Coupling Magnetism and Microwaves To Clamp Down on Noise in Quantum Information
(SciTechDaily) The U.S. Department of Energy (DOE) has recently funded both DOE’s Argonne National Laboratory and the University of Illinois Champaign-Urbana (UIUC) in a new project that will explore coupling magnetism and microwaves for quantum discoveries.
In the emerging field of quantum information science, microwaves may play a fundamental role because their physical properties enable them to provide desired quantum functionality at temperatures near to absolute zero (minus 460 degrees Fahrenheit) — a necessity because heat creates errors in quantum operations. However, microwaves are susceptible to noise, which is unwanted energy that disturbs signal and data transmission.
The research team will be exploring whether magnons could partner with microwave photons to ensure that microwaves can only travel in one direction, thereby essentially eliminating noise. Magnons are the fundamental excitations of magnets. By contrast, microwave photons result from electronic excitations producing waves like those in a microwave oven.
The Argonne scientists will build upon their earlier efforts to create a superconducting circuit integrated with magnetic elements. The magnons and photons talk to each other through this superconducting device. Superconductivity — the complete absence of electrical resistance — allows coupling of magnons and microwave photons at near to absolute zero.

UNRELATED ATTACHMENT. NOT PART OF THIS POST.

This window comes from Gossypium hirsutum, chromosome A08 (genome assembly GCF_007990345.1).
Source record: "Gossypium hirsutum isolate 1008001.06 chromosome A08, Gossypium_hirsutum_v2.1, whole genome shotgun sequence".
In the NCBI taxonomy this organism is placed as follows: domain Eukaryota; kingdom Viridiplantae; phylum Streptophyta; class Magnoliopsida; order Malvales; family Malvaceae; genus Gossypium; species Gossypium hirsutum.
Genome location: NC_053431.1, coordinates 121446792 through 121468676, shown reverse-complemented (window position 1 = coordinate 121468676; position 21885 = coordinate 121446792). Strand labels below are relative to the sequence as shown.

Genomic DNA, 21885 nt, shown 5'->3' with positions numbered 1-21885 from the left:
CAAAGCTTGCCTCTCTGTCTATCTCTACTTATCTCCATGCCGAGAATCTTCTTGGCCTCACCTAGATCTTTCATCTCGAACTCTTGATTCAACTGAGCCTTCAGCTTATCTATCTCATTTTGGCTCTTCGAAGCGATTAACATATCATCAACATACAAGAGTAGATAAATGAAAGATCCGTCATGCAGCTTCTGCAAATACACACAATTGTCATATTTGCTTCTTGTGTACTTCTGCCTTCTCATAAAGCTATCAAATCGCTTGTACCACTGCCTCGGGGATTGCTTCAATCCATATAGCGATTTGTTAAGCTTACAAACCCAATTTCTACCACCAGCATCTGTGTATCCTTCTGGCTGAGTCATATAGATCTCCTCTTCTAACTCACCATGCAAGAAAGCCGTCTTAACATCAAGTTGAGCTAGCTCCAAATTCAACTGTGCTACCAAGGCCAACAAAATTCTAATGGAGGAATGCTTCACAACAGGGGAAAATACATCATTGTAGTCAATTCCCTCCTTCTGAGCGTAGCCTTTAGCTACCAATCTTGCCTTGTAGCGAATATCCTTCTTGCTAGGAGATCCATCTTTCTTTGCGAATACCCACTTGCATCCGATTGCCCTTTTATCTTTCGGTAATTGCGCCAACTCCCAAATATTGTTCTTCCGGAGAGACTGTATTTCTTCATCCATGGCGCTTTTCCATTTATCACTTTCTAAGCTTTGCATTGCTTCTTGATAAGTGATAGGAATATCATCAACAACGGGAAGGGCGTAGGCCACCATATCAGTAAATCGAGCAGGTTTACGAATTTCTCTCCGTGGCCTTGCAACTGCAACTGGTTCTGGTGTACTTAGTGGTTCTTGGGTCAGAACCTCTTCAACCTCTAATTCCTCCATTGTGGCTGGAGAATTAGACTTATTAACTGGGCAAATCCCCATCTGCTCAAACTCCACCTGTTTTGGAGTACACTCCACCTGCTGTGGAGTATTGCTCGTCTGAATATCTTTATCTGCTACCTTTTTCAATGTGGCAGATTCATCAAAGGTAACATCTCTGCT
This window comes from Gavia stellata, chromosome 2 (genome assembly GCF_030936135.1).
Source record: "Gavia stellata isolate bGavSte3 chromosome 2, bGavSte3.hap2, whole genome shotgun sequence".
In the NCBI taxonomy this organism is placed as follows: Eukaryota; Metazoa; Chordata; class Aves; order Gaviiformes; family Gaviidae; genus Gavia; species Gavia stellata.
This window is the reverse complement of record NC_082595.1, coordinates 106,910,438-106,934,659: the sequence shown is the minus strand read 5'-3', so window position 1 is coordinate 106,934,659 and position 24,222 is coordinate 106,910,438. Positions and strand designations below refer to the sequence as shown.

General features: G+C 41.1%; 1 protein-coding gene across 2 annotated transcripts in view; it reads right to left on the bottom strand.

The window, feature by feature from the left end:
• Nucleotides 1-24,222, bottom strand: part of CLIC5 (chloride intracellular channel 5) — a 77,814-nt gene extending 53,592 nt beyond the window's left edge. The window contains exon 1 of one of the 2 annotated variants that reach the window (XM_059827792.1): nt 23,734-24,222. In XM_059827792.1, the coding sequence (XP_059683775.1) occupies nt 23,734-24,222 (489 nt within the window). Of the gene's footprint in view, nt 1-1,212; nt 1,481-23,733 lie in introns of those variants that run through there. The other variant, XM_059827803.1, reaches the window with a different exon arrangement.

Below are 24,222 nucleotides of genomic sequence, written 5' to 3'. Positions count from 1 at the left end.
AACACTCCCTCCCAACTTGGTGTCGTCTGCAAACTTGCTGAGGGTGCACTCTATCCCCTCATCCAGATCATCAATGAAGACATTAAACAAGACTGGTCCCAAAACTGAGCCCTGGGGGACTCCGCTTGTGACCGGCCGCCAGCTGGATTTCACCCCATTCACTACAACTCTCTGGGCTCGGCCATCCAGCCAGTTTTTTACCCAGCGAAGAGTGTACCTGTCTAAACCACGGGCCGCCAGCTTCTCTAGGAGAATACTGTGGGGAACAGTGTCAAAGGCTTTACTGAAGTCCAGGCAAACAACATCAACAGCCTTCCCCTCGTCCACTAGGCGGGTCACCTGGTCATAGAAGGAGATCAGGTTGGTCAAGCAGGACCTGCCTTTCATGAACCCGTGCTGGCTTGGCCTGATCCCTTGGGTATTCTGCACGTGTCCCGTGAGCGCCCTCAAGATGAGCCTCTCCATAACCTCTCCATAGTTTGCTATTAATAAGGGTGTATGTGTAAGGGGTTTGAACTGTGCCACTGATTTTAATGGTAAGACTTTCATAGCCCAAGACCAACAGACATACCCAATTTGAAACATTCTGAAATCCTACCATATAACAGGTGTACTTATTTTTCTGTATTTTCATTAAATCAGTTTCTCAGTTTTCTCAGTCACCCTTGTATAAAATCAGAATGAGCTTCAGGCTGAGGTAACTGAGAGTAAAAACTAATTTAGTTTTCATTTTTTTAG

The UIUC researchers will be searching for magnets that work at ultracold temperatures. They will be testing known and new material systems to find candidates that can handle an ultracold environment and operate in a real quantum device.
“If we are successful within these three years, we will have magnetic structures directly integrated with quantum circuitry,” Hoffmann said. “This work could also apply to non-quantum devices for sensing and communication, such as in Wi-Fi or Bluetooth technologies.”